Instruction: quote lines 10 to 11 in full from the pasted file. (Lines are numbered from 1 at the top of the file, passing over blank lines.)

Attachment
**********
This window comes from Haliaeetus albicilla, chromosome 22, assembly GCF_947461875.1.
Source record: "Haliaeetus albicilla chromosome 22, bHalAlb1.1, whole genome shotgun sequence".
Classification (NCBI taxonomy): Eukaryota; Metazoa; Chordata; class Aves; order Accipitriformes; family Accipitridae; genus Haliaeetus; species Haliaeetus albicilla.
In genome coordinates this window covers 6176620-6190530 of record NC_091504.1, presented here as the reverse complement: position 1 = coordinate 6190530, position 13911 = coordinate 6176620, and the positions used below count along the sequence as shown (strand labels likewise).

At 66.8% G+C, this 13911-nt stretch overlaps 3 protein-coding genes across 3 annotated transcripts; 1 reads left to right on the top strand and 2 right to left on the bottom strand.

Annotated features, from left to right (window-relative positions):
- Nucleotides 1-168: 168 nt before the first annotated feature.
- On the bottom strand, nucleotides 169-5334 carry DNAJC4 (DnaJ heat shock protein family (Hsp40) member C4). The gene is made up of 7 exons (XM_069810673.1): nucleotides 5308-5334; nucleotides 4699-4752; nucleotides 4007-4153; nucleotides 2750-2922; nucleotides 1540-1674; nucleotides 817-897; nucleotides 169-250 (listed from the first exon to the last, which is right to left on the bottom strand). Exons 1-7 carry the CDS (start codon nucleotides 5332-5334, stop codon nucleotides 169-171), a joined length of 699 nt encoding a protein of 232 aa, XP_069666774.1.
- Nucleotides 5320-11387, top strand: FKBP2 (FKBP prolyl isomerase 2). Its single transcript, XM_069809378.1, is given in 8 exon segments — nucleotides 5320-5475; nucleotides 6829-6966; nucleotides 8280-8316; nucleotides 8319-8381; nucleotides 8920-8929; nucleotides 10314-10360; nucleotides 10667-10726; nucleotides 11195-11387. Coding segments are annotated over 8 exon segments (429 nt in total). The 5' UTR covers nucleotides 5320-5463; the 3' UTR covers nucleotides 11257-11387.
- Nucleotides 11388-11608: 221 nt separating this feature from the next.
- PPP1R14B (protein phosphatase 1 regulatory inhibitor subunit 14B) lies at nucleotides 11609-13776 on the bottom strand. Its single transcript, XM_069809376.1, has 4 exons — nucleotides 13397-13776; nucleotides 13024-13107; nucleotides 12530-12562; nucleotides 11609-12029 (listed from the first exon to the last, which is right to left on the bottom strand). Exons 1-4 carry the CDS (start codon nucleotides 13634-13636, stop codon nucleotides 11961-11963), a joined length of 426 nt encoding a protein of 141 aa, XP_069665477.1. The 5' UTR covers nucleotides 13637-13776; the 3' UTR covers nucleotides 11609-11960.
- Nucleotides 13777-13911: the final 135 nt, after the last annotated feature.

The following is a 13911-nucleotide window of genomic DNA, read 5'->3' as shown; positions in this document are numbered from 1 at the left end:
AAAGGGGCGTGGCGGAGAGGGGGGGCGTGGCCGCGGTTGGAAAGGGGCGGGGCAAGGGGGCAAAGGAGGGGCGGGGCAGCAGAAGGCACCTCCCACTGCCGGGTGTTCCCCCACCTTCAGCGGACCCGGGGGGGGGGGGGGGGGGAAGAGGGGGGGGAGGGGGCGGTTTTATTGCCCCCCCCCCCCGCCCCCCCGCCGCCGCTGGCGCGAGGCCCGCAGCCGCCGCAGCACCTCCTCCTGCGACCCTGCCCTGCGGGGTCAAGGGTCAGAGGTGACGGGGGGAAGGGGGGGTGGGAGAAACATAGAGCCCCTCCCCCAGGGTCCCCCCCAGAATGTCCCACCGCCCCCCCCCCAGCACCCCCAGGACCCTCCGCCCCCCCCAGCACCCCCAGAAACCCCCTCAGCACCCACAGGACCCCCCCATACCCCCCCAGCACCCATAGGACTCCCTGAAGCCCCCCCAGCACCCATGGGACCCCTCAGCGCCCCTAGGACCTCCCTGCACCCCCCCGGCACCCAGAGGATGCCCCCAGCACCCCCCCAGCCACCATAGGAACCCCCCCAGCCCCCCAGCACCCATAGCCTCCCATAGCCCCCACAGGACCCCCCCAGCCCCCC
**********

- Nucleotides 11388-11608: 221 nt separating this feature from the next.
- PPP1R14B (protein phosphatase 1 regulatory inhibitor subunit 14B) lies at nucleotides 11609-13776 on the bottom strand. Its single transcript, XM_069809376.1, has 4 exons — nucleotides 13397-13776; nucleotides 13024-13107; nucleotides 12530-12562; nucleotides 11609-12029 (listed from the first exon to the last, which is right to left on the bottom strand). Exons 1-4 carry the CDS (start codon nucleotides 13634-13636, stop codon nucleotides 11961-11963), a joined length of 426 nt encoding a protein of 141 aa, XP_069665477.1. The 5' UTR covers nucleotides 13637-13776; the 3' UTR covers nucleotides 11609-11960.